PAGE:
What is an Inspection | Why do I need an Inspection | Certified Radon Testing | ASHI Code
Finding A Home Inspector | Credentials | Fees | Disclaimer | Pre-Inspection Agreement| Contact | Home

<< Back Do I Need To Test For Radon? Next>>

"The Environmental Protection Agency has been a leader in educating Americans about the risks of indoor radon gas and in helping all our people to safeguard their homes against this silent killer. Working in concert with both public and private health and educational organizations, the EPA has developed a strategy to demonstrate both the ease and the importance of testing every home and other buildings for radon. Millions of Americans have already performed this simple and inexpensive test, and hundreds of thousands have taken action to reduce dangerous levels or radon in homes, schools, and office buildings."

Bill Clinton
President, United States of America
October, 1999

How does it get into our home?
As uranium in soil, rocks and water breaks down, the invisible radon gas seeps up through the ground. When it reaches the floor of your house, it can enter through any number of paths including cracks in solid floors, cracks in walls, gaps around service pipes, and water supply lines. The cancerous gas then settles and collects at the lowest levels of your house. Over time, more and more radon seeps in, rising to higher elevations and increasing the concentration on lower floors.

How do I know if I'm in danger?
Nearly 1 out of every 15 homes in the U.S. is estimated to have elevated radon levels, and elevated levels have been found in homes in every state. The level of radon gas currently present in your house and the danger that it poses to your family is based on a number of factors, some of which are:
The soil and rock makeup directly below your house

  • The soil and rock makeup in your region of the world
  • The amount of time that you spend in your house, specifically on the first three floors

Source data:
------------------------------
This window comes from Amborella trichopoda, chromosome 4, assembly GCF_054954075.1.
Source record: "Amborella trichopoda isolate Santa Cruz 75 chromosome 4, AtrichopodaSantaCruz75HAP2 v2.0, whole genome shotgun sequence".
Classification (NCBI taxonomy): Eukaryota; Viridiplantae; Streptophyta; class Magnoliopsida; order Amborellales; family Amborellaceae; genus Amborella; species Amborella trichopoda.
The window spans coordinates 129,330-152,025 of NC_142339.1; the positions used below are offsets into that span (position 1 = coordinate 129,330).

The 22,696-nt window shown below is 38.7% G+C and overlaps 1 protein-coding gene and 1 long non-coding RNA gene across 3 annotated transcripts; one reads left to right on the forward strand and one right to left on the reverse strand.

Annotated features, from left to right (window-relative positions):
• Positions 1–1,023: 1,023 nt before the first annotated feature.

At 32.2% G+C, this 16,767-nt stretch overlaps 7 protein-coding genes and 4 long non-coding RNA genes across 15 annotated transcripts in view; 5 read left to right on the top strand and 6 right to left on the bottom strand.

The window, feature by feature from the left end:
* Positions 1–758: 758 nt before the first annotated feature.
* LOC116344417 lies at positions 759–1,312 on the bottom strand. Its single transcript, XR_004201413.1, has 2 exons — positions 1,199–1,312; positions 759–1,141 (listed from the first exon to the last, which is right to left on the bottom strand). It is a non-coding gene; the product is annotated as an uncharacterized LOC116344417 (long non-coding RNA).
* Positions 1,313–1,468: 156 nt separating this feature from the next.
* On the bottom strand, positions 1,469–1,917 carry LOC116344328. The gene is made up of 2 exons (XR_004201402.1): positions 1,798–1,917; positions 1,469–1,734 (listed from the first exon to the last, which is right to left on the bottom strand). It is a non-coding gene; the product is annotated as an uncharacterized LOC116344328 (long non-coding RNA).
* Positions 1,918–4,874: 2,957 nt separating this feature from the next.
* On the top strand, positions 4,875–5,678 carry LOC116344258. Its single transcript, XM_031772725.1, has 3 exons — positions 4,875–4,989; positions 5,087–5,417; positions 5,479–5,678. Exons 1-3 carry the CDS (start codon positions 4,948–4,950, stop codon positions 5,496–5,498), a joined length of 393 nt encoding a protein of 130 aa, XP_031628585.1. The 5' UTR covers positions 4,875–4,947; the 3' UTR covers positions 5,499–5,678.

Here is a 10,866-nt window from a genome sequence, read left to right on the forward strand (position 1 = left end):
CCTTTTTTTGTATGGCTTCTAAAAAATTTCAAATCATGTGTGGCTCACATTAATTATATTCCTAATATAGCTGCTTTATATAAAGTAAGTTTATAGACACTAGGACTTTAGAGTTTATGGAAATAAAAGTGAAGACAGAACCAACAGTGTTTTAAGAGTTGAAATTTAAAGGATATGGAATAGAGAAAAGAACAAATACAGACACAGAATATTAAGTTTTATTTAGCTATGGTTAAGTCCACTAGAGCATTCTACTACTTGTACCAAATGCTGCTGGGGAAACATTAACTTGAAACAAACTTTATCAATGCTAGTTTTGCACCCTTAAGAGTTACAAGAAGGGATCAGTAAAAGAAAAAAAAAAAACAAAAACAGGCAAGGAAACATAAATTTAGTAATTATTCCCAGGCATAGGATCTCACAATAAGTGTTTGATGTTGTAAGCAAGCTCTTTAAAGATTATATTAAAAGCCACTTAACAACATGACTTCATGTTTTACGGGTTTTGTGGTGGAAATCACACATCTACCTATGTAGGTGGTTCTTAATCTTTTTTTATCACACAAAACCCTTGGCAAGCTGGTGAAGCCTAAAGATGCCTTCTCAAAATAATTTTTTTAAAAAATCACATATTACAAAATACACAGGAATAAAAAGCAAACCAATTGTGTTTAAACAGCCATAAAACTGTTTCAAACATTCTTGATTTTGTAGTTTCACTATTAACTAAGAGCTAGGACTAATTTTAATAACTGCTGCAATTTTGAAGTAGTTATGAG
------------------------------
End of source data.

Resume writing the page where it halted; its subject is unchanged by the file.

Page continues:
• The structure and condition of your house's foundation and pipes
  • The airflow through your house
  • The season of the year

Since these factors are specific to your house, the radon levels in houses in your vicinity cannot be used to determine your own radon levels. The only way to accurately determine if your house contains elevated levels of radon is to conduct a test with an easy and inexpensive radon test kit. There are two general way recommended by the EPA: short-term testing and long-term testing.

Short-term testing - This is the quickest and easiest way to determine the current level of radon gas in your home. An activated charcoal packet is placed on the lowest level of your home that is currently in use as living space and is left undisturbed for 48 hours. After this period, the packet is placed in the included envelope and mailed in for laboratory analysis. Within two weeks the results of the test are returned to you along with further instructions or recommendations. Bear in mind, radon levels tend to vary from day to day and season to season, so a short-term test does not necessarily give you an accurate reading of your home's year-round radon level. However, a high result on short-term test can reveal that a more accurate long-term test should be performed. Click here to obtain more information about Alpha Energy's M Series 48 Short-Term Test.

Long-term Testing - To obtain a better representation of your year-round average radon level, a 90-day long-term test can be performed. Similar to a 48 hour test, the 90-day test consists of a charcoal packet capable of taking radon reading over a 90 day period. After the packet has been left undisturbed for 90 days on the lowest level currently in use as living space, it is mailed in for laboratory analysis, and the results are returned to you within two weeks. Click here to obtain more information about Alpha Energy's MD Series 90 Long-Term Test.

Since the level of radon in a room can be effected easily (such as by leaving all of the windows open during the test), it is recommended that certain guidelines are followed. Please see our Radon Guidelines page for more information on obtaining the most accurate radon level readings. "For information about evaluating your test results and taking appropriate actions, see the article "Living With Radon."